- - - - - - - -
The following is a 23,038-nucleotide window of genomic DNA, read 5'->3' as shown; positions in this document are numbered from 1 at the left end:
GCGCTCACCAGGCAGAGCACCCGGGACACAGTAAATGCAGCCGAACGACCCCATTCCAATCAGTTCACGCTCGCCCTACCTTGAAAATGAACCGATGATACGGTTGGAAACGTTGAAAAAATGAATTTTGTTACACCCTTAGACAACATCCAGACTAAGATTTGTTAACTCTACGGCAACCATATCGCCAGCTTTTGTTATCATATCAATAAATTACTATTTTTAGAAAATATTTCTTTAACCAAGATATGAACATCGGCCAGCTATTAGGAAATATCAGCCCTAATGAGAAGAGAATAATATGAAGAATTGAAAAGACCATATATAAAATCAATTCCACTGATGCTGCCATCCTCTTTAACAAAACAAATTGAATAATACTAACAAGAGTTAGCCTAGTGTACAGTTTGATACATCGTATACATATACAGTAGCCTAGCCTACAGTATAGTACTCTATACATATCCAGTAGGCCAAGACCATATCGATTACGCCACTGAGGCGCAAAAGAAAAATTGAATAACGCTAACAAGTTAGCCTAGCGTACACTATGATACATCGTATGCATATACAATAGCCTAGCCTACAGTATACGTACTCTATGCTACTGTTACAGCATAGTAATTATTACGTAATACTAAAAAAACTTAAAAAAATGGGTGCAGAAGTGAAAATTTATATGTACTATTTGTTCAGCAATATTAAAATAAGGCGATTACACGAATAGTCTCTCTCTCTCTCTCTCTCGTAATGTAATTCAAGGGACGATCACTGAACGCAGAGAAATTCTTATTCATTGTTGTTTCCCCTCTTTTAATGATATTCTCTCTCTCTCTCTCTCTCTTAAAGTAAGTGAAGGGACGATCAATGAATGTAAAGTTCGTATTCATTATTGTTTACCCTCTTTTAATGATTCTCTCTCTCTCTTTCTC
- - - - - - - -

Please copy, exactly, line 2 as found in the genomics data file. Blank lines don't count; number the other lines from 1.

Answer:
GCGCTCACCAGGCAGAGCACCCGGGACACAGTAAATGCAGCCGAACGACCCCATTCCAATCAGTTCACGCTCGCCCTACCTTGAAAATGAACCGATGATACGGTTGGAAACGTTGAAAAAATGAATTTTGTTACACCCTTAGACAACATCCAGACTAAGATTTGTTAACTCTACGGCAACCATATCGCCAGCTTTTGTTATCATATCAATAAATTACTATTTTTAGAAAATATTTCTTTAACCAAGATATGAACATCGGCCAGCTATTAGGAAATATCAGCCCTAATGAGAAGAGAATAATATGAAGAATTGAAAAGACCATATATAAAATCAATTCCACTGATGCTGCCATCCTCTTTAACAAAACAAATTGAATAATACTAACAAGAGTTAGCCTAGTGTACAGTTTGATACATCGTATACATATACAGTAGCCTAGCCTACAGTATAGTACTCTATACATATCCAGTAGGCCAAGACCATATCGATTACGCCACTGAGGCGCAAAAGAAAAATTGAATAACGCTAACAAGTTAGCCTAGCGTACACTATGATACATCGTATGCATATACAATAGCCTAGCCTACAGTATACGTACTCTATGCTACTGTTACAGCATAGTAATTATTACGTAATACTAAAAAAACTTAAAAAAATGGGTGCAGAAGTGAAAATTTATATGTACTATTTGTTCAGCAATATTAAAATAAGGCGATTACACGAATAGTCTCTCTCTCTCTCTCTCTCGTAATGTAATTCAAGGGACGATCACTGAACGCAGAGAAATTCTTATTCATTGTTGTTTCCCCTCTTTTAATGATATTCTCTCTCTCTCTCTCTCTCTTAAAGTAAGTGAAGGGACGATCAATGAATGTAAAGTTCGTATTCATTATTGTTTACCCTCTTTTAATGATTCTCTCTCTCTCTTTCTC